The 5K is often seen as the introductory race for many people, it’s also the distance of the super popular park run series of local races.

It stands to reason then, then the 5K is the type of race that so many first take part in. text here

It’s the shortest race out of the popular four, and yet it can provide a serious challenge, especially for those who more often than not run longer distances.


I’ve decided to focus this article on the 5K, and to give you my tips and specific workouts that will help you run it with minimal training and still cross the finish with a good time.


You’ll find that the following would be really useful:


  1. You’ll want to have a base of running on a fairly regular basis
  2. You will be doing some faster workouts, whether you call them tempo or intervals
  3. You can do complete a long run for around 2 to 3 miles already

If you can say yes to the above, then the following plan is for you, prepare for a great 5K race!

I’ve arranged the points below around someone who can do the minimum training, whilst this won’t deliver your best strategy for long term running, it will get you across the finish line and it will do so for those who just struggle to get the time to commit to more intensive programmes.


3 days


Yes, three days will really help, but the key here is quality.  Commit to the plan I’m outlining here and you’ll produce some good times.


With minimal plans, this commitment is the absolute minimum you can sign up to, less won’t cut it – this plan will give you success at a 5K though.

Run long


Long runs are the staple of so many training plans and guess what?  Your 5K is no exception.  I mentioned long runs in my post on a fast 10K and the advice there holds true here too.

Get out there and complete some aerobic long runs, how long will be determined by how long you can already run.  I said earlier that 2 to 3 miles is the starting point, so building up from there is the next logical step.  However long you run remember these golden rules –

  1. You don’t need to run fast here, these are long and slow to build up exactly the right type of fitness so that running the distance won’t be a problem – to really explore this concept further see this in depth post on long runs, it concentrates on marathon training, but the principles apply to other distances easily Use long runs to boost your marathon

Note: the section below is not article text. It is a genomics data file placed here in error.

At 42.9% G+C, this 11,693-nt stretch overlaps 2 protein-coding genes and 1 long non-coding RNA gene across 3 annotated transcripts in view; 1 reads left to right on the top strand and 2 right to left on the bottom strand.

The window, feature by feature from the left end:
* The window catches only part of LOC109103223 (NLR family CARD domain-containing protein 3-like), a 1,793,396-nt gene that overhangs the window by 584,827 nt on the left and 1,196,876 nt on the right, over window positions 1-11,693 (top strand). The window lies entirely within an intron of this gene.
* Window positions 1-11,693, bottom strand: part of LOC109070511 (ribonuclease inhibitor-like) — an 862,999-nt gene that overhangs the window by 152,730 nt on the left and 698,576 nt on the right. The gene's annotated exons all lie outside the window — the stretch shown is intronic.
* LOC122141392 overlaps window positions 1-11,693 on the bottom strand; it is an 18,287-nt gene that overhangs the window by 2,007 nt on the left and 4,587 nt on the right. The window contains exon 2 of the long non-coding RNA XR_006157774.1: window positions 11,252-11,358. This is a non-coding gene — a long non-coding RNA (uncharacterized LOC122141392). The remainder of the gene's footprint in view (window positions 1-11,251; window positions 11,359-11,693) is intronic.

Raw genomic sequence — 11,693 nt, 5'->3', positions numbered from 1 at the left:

1. But they also achieve something else, it’s your foundation and we’ll be building your speedwork on top – get the foundation spot on and the speed will be a whole heap easier, trust me


Now turn up that speed…with a special bonus!


You may already run hills, if you don’t then you’re missing out a fantastic opportunity to supercharge your running strength and if you do that, then you’ll really boost your overall performance.

Stick to a hill you can sprint up after a good warm up on the flat and do this for around 4/8 repetitions.


  1. Warm up around a mile on the flat
  2. Complete a hill sprint up to 30 seconds and then recover in a slow jog for 2 minutes
  3. Then repeat the two steps above between 4 – 7 repetitions. If you feel comfortable add an extra 10 seconds each week

I’d start with 4 reps and build up weekly to 7 with your next (4th week) back to 4 reps and 30 seconds.

You can make these tougher if you’d like by finding a steeper hill, or if you’re training on a treadmill increasing the gradient.

No hill?  No worries, think outside the box, maybe there’s a local multi-storey car park near where you live or work?  If so try the stairwell.


Speed it up


You knew it was coming.  Yep, if you want to run a good pace in your 5K, then you’ve got a need for speed (work).

So let’s dial in some numbers and see if we can’t get you zipping along:

  1. Work out the time you hope to finish your 5K in.  Not sure?

Think back to your last race or training run at a similar distance. Then decide how much you think you can reduce by.

Now that should  give you a minute per mile pace (how long it will take you to run a mile in minutes).


When I started out, I ran a practise 10K to see what time I was likely to race at – it really helped me to organise my training for

that first year and it was a HUGE bonus to see my times dramatically improve after a year of coaching myself.


  1. Next run intervals in one of your weekly run sessions. Warm up first as you did with your hill sprints.  Ideally I would say to aim for 600 or 800m intervals at ABOVE your 5K pace.  Why?

Simply because this will set you up to succeed and that’s really important psychologically, this is a key area of my training with

my clients, working on building your confidence will really help you to achieve your goal on race day, you’ll be focused and you’ll

have the knowledge that you can do it


5 of these in your first week, then increase to 7 over 3 weeks returning to 5 in your 4th week


  1. Recover after each for 3 minutes and don’t forget to cool down afterwards


Put all this together and you’ve got a recipe for success.

If you’ve only got the minimum of time available this plan will get you to the finish of your 5K and get you there quicker than just running without a plan.


So how do you find your running goes when you only have limited time available?  Let us know below!

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